Who Is Clem?

It's an obvious question and one we get asked a lot. Clem is the Christmas baby Vicky and Dunc never got to meet.    (S)he took a wrong turning and grew outside the womb... the flower that just rooted in the wrong place.

1 in 5 people over the age of 50 are childless - what a huge pool of care, creativity and experience that represents.  More often than not, people find themselves without families of their own because of the lotteries of life and biology rather than because of any active decision they made not to have kids. 

Everybody's story is different - people lose their children, families become estranged, or the opportunity to become a mum or dad just doesn't come along.

Childlessness is one of those subjects that just doesn't get talked about - it's personal, it's hard to know what to say, it's easier to gloss over.  And life moves on.....but we know through our own experiences that when the world is full of families, there are times when not having a family of your own isn’t easy; and it can be lonely, however strong and resourceful you are.

So we decided to create something.

  • We’re creating an alternative place for all that care, knowledge and talent to go to really good use.

  • An alternative place to find a role and be part of a team.

  • A place to share skills and experience.

  • A place to help shape our community with kindness.

  • A place to build friendships.

 

The Garden

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Clem's Garden stretches to about an acre and sits in the grounds of a beautiful Arts and Crafts building called Briarcourt in Lindley.

Kirklees Council used to own the site and landscaped the garden so that it could be used by people with different levels of physical ability who attended their day centre.  There's a car park, outdoor loos, and two great polytunnels, as well as step-free access throughout.

When Vicky and Dunc 'adopted' Briarcourt after losing Clem, the garden had been left to go completely wild for a number of years, but the potential for it to be put to a shared use again was obvious.

With the help of many wonderful individuals and businesses who support our vision for Clem's Garden, we've been working to tame and transform the site into a proper commercial flower-growing plot.

As well as clearing loads of brambles and sedge, we've re-skinned the tattered polytunnels, built composting boxes, and are currently constructing raised beds, which are being filled with 200 tonnes of topsoil and compost!  One day, we hope to build a really fabulous potting shed too.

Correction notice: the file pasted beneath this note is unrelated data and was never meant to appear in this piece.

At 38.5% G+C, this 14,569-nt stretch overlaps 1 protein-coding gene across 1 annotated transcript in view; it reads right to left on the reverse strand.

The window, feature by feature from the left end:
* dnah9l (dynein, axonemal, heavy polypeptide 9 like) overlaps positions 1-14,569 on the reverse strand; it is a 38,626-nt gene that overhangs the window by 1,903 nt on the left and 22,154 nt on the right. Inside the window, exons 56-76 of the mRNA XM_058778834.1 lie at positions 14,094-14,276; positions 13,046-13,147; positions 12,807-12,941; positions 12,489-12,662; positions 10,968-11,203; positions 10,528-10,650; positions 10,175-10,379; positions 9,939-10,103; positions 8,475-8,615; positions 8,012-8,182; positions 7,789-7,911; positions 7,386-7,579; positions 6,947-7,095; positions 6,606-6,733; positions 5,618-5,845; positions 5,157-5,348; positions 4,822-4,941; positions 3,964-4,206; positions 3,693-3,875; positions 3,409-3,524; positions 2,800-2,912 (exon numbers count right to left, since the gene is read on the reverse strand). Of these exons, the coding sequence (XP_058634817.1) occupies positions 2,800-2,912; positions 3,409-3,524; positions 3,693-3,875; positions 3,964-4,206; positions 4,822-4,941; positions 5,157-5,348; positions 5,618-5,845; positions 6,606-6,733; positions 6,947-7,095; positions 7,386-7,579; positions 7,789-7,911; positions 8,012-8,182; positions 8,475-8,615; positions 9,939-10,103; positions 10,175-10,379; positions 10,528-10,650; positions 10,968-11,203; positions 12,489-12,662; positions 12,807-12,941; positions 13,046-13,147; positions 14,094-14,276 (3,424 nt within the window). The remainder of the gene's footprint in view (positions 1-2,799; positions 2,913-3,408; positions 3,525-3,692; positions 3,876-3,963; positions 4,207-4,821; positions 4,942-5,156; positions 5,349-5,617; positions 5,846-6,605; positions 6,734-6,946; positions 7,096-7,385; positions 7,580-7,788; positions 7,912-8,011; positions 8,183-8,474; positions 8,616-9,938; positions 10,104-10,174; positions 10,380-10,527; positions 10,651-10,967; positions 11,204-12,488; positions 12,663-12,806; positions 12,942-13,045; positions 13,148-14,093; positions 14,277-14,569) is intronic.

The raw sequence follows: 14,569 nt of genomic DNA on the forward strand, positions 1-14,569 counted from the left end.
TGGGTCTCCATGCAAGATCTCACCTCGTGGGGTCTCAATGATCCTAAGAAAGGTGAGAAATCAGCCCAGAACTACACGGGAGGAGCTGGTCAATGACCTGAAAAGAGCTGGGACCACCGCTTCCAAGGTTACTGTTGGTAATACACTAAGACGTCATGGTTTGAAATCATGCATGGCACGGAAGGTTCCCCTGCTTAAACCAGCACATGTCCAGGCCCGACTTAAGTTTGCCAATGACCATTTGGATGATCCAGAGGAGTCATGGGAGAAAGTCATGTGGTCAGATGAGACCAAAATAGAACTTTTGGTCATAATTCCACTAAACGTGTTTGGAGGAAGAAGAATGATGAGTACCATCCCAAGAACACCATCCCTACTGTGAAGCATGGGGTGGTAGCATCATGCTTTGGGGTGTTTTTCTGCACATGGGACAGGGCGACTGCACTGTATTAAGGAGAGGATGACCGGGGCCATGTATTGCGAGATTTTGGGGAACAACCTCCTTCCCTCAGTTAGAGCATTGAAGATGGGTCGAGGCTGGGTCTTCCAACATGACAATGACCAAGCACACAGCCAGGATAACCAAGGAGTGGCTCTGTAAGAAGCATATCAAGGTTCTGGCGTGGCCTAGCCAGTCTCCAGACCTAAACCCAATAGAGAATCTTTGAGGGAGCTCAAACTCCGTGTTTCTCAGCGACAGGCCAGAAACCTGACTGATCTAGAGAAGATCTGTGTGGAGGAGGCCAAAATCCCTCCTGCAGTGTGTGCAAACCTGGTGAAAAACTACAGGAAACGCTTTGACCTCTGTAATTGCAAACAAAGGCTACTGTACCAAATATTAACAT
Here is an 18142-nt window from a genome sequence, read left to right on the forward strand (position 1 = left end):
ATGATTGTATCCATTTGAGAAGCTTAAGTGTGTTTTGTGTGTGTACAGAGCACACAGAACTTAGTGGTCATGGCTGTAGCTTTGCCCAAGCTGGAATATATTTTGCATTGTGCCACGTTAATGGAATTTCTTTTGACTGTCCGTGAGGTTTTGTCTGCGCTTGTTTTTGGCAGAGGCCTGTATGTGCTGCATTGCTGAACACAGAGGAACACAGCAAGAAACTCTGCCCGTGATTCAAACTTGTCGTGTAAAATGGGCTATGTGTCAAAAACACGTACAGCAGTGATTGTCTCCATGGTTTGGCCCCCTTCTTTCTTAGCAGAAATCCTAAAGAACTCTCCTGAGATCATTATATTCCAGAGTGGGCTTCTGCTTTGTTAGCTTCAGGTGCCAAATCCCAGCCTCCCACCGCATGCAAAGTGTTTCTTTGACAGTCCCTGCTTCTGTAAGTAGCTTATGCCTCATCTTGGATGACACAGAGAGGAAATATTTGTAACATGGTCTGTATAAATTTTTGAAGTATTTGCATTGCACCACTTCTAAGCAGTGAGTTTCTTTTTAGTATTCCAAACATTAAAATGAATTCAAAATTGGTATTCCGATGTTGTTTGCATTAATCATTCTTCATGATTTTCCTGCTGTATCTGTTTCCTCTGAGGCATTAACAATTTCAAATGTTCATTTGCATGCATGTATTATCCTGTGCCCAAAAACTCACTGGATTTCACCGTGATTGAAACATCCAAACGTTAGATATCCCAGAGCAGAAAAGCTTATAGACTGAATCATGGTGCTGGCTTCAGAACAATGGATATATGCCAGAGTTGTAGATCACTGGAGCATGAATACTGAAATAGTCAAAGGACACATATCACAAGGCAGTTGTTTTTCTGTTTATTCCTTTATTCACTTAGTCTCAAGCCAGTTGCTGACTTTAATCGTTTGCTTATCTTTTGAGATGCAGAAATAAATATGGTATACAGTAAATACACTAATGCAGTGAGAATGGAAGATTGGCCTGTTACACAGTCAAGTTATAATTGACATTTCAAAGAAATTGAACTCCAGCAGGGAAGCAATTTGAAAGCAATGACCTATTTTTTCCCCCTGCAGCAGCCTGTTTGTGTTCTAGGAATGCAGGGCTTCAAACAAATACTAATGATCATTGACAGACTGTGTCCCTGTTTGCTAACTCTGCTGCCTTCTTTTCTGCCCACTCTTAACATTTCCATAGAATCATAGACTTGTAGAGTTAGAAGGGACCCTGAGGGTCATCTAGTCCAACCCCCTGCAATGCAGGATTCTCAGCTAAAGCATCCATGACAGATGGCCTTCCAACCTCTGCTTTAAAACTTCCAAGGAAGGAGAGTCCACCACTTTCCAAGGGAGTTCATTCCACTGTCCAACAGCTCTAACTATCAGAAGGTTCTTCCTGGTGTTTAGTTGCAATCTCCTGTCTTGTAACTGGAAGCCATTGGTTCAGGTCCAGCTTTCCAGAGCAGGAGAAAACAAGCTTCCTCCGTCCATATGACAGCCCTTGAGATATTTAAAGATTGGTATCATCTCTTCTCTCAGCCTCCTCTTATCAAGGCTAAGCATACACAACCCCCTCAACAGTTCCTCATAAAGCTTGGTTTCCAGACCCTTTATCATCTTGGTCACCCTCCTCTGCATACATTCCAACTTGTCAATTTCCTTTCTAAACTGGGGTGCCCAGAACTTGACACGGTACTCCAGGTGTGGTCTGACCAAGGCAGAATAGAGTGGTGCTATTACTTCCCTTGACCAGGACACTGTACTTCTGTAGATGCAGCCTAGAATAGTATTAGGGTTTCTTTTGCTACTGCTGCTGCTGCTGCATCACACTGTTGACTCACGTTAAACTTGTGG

We intend to leave some areas of the garden a little bit wild, so that the birds, insects and hedgehogs can continue to thrive alongside the people and the flowers.

It's a work in progress, but we now grow beautiful, seasonal flowers.

 

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So, Why Flowers?

85-90% of the flowers you see on the high street are imported.  The problem with this is that these flowers come with additional environmental costs.

  • Firstly, there’s the pollution generated by the millions of air and road miles needed to bring these flowers to the UK.

  • Secondly, these flowers tend to be intensively farmed and refrigerated, using a lot of electricity and water in the process.

  • Thirdly, pesticide and chemical fertilizer use is widespread. This is bad for wildlife (including the bees needed to pollinate the flowers) and bad for us when these chemicals make their way into our food chain.

It’s also true that there are some flowers that are too delicate to be imported, and some that have had characteristics like beautiful scent bred out of them so that they can stand up to the demands of being shipped around the world.

We are proud to be members of Flowers From the Farm – a national network of flower growers working together to revive the British flower industry and to offer customers a locally-grown alternative to imported flowers.

We're also committed to gardening without the use of chemicals.

"But it’s not just that.

We believe that flowers can bring people together.

When people buy flowers for other people, it’s usually to remind them that they care.

We’d like to encourage more of that….people reaching out to other people – not just families, but neighbours and friends too."